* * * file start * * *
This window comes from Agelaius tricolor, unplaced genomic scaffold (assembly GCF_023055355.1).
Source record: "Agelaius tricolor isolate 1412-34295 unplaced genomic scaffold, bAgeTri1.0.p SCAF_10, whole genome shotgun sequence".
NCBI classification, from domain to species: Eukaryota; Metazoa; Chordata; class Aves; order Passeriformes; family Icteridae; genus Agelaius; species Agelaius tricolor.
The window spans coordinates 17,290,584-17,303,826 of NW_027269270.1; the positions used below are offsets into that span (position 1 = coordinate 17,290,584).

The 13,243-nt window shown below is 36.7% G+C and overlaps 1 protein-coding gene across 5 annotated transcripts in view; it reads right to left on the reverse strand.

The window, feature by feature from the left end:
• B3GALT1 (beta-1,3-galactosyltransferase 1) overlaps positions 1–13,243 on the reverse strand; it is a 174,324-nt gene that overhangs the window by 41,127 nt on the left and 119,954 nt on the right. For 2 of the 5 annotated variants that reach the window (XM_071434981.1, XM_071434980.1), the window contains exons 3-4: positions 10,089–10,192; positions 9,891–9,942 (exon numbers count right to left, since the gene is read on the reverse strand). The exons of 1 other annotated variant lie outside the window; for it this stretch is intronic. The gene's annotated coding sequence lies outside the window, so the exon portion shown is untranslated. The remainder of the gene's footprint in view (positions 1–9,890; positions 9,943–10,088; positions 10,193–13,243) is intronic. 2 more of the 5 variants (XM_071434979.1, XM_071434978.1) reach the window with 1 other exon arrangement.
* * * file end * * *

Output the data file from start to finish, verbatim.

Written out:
This window comes from Agelaius tricolor, unplaced genomic scaffold (assembly GCF_023055355.1).
Source record: "Agelaius tricolor isolate 1412-34295 unplaced genomic scaffold, bAgeTri1.0.p SCAF_10, whole genome shotgun sequence".
NCBI classification, from domain to species: Eukaryota; Metazoa; Chordata; class Aves; order Passeriformes; family Icteridae; genus Agelaius; species Agelaius tricolor.
The window spans coordinates 17,290,584-17,303,826 of NW_027269270.1; the positions used below are offsets into that span (position 1 = coordinate 17,290,584).

The 13,243-nt window shown below is 36.7% G+C and overlaps 1 protein-coding gene across 5 annotated transcripts in view; it reads right to left on the reverse strand.

The window, feature by feature from the left end:
• B3GALT1 (beta-1,3-galactosyltransferase 1) overlaps positions 1–13,243 on the reverse strand; it is a 174,324-nt gene that overhangs the window by 41,127 nt on the left and 119,954 nt on the right. For 2 of the 5 annotated variants that reach the window (XM_071434981.1, XM_071434980.1), the window contains exons 3-4: positions 10,089–10,192; positions 9,891–9,942 (exon numbers count right to left, since the gene is read on the reverse strand). The exons of 1 other annotated variant lie outside the window; for it this stretch is intronic. The gene's annotated coding sequence lies outside the window, so the exon portion shown is untranslated. The remainder of the gene's footprint in view (positions 1–9,890; positions 9,943–10,088; positions 10,193–13,243) is intronic. 2 more of the 5 variants (XM_071434979.1, XM_071434978.1) reach the window with 1 other exon arrangement.